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Diet and Food

Naturopathy encourages us to take responsibility for our own health by encouraging sensible diet and lifestyle management. This is a principle with which few conventional medical practitioners now argue. Diet is becoming rapidly and widely accepted as much of the basis of good health.

In naturopathic terms a good diet is a wholefood one comprising "live" foods - that is, foods that have not been processed or refined and are mostly organic. Such foods, believe naturopaths, fuel vitality and stimulate the vital force. Diets must also provide the necessary materials or "nutrients" on which the body relies for good health.

Many practitioners base their dietary recommendations on those devised by Lindlahr. He recommended the 60/20/20 diet, in which 60 percent of the diet was to be made up of raw foods, 20 percent was protein (preferably plant), and 20 percent complex carbohydrates. Tea, coffee, and alcohol, refined, processed, fatty, or salted foods should be avoided.

Naturopaths frequently also advise against drinking too much water, believing that the liquids best suited to the body are those that we ingest as part of fresh foods, supplemented by juice extracted from fresh fruit and vegetables.

But though practitioners of most traditions now agree that a balanced diet is essential, opinions differ about what exactly a balanced diet is. Some practitioners believe a vegetarian diet ( one that excludes all meat) is necessary to be healthy, while others insist on cutting out all animal produce, including milk and eggs ( veganism).

Macrobiotics, food combining, and nutritional supplementation can also form part of a naturopath's dietary recommendations, as do elimination diets and those tailored to specific needs. The prescribing of special diets and food supplements such as vitamins and minerals, which began in the United States in the 1950s, has now spawned its own therapy: nutritional therapy or nutritional medicine.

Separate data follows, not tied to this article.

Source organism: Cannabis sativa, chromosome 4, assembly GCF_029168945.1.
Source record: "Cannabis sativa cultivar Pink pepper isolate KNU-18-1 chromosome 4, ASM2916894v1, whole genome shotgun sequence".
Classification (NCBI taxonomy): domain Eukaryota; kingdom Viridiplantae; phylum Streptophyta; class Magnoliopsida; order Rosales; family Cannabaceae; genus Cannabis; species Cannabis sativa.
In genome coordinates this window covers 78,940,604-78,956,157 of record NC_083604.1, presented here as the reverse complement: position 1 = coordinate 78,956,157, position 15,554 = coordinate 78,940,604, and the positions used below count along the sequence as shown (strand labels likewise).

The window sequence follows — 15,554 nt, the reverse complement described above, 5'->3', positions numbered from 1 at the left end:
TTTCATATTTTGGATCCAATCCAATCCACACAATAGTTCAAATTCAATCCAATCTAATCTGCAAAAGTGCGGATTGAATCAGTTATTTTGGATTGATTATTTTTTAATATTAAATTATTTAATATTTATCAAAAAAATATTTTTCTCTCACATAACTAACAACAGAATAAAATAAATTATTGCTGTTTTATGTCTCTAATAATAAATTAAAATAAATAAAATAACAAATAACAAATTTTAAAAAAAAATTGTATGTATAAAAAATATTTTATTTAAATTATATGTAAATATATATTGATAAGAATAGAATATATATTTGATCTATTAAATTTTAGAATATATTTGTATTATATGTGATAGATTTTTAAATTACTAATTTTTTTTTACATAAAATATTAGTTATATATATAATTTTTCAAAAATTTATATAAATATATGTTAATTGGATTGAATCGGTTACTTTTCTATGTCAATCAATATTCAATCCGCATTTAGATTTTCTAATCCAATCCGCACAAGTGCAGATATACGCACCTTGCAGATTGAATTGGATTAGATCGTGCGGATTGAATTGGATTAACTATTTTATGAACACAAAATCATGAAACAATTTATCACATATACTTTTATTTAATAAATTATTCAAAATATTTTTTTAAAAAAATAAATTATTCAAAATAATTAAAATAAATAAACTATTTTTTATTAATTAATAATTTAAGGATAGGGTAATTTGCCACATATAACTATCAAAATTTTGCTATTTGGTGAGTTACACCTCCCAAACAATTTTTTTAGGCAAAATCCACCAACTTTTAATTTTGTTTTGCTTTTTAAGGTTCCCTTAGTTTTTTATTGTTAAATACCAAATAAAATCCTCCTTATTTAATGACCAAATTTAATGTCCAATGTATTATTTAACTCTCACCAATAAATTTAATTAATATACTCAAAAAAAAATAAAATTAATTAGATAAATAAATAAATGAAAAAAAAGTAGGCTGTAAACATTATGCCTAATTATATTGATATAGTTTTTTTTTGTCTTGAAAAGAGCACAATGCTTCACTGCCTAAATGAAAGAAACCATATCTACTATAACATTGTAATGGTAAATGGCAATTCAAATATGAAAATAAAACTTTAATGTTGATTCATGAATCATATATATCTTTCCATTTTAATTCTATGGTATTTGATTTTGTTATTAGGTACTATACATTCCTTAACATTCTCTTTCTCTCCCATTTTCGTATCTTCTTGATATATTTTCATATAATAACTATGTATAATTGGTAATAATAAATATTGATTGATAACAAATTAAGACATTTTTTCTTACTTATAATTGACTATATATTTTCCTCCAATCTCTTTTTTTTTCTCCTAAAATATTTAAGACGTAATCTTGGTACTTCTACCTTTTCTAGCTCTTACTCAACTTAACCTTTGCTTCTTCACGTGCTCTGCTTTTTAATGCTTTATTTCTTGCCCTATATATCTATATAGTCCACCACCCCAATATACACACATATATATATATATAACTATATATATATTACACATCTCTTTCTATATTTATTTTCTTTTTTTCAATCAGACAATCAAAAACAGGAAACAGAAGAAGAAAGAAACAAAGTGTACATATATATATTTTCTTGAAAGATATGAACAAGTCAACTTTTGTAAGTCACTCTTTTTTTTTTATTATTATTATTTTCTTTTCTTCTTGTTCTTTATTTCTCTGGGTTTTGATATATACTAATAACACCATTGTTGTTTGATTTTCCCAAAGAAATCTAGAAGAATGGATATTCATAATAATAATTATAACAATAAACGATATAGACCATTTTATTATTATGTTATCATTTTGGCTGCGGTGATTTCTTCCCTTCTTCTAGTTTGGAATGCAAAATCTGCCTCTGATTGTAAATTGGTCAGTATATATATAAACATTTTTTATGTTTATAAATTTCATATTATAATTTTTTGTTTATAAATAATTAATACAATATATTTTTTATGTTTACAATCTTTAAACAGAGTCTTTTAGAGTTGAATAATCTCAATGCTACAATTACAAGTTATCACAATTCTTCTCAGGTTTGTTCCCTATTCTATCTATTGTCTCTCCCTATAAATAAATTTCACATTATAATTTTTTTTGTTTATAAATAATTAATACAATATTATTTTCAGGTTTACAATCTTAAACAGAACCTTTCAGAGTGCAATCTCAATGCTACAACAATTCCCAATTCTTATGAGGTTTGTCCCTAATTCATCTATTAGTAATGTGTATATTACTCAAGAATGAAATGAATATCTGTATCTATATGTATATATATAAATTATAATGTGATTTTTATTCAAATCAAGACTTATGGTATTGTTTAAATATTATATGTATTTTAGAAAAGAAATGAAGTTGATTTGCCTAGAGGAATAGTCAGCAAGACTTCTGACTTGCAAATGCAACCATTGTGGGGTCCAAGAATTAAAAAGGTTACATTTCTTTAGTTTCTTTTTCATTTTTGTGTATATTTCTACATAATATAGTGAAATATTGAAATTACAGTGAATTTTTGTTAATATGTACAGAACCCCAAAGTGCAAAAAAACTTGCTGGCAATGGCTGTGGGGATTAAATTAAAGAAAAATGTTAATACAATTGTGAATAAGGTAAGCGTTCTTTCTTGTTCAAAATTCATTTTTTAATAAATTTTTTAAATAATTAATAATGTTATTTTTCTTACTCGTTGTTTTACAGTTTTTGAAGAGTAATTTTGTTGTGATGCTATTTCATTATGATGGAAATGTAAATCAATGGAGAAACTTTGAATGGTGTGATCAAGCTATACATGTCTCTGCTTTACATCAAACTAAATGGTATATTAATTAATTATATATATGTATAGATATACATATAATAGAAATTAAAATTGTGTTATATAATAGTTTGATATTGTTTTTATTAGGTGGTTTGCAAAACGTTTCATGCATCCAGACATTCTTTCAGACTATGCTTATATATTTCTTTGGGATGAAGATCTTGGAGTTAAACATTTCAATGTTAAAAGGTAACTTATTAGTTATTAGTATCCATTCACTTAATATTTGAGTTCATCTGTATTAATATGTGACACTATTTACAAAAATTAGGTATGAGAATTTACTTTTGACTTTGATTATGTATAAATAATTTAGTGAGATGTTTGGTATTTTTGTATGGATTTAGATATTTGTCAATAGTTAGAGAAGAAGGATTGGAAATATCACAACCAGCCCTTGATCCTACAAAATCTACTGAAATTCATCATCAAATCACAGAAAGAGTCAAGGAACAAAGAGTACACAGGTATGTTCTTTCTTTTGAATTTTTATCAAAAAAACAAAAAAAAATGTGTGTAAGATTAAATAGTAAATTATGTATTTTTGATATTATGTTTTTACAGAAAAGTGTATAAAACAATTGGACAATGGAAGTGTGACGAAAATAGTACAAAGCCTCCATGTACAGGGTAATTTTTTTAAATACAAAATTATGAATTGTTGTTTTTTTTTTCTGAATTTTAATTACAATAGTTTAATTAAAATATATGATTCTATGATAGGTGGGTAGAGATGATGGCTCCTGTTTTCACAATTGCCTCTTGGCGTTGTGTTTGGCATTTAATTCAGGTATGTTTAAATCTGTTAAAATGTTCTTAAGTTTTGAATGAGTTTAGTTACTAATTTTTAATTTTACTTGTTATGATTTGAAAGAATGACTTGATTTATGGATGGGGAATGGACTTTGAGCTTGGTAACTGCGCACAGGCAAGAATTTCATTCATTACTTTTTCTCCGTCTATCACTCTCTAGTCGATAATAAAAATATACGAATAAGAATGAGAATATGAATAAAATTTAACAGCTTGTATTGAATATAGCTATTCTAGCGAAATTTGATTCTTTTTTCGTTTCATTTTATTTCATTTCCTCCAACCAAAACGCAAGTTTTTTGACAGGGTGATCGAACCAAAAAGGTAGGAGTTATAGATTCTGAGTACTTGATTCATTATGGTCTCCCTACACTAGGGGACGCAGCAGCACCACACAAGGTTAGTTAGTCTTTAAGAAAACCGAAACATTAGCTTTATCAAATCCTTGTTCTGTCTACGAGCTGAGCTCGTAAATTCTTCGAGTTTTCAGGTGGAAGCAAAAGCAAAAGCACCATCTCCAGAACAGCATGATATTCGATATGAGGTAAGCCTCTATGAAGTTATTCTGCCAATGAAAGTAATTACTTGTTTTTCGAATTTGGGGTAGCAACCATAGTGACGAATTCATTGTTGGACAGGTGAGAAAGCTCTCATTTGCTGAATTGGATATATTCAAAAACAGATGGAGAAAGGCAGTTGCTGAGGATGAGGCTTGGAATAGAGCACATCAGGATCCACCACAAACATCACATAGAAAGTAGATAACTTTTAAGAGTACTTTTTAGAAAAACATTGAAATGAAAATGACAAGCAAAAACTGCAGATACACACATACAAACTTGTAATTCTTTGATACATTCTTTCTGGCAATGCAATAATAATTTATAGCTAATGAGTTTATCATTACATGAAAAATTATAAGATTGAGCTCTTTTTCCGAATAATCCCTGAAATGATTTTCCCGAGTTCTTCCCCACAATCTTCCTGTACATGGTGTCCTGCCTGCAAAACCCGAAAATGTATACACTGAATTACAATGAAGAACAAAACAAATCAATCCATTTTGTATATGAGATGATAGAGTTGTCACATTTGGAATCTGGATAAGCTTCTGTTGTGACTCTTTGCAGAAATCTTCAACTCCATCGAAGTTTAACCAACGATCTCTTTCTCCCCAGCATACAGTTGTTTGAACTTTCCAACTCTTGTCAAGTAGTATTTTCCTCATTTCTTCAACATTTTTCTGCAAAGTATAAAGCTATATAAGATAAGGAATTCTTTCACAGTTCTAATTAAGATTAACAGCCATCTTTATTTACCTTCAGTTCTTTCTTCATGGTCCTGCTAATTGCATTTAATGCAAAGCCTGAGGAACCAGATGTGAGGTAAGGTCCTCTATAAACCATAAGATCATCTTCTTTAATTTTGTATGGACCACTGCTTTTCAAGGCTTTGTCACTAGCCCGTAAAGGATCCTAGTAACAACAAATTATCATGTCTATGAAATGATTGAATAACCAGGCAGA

Elimination Diets

Such diets are often used in diagnosing food allergies or intolerances. All suspect substances, which often include wheat and dairy produce, are eliminated from the diet to see how a person fares without them. They are then reintroduced, one at a time, to determine which particular substance ( s) cause a reaction.


Macrobiotics, developed by the Japanese Michio Kushi, is based on the principle that ideally we should eat locally grown wholegrains, seeds, and plant foods.

Foods are divided into two groups, according to the Oriental principles of yin and yang. Yin foods are those that grow above ground, usually in hot countries, have a high water content, are soft, juicy, and cooling. Warming yang foods grow in a cold wet environment and tend to be made up of roots, stems, and seeds.

The object is to eat according to your individual needs and environment in order to maintain balance in the body. For example, when it is hot we should eat more cooling (yin) foods.

The Hay Diet

This food-combining regime was devised by the American Dr. William Hay from principles laid down by various experts including Lindlahr and Shelton. There are now several other versions of food combining, which all follow more or less the same principles: not to mix foods that clash and to avoid refined or processed foods.

Hay classified foods into three main groups:

  • alkaline-forming foods
  • concentrated proteins
  • concentrated carbohydrates.

Proteins and carbohydrates are both acid­forming, but each requires a different digestive environment and should never be eaten at the same meal. You can eat alkaline-forming foods with either proteins or carbohydrates, in a ratio of four times alka­line foods to one acid in order to maintain the balance of alkaline and acid mineral salts in the body.

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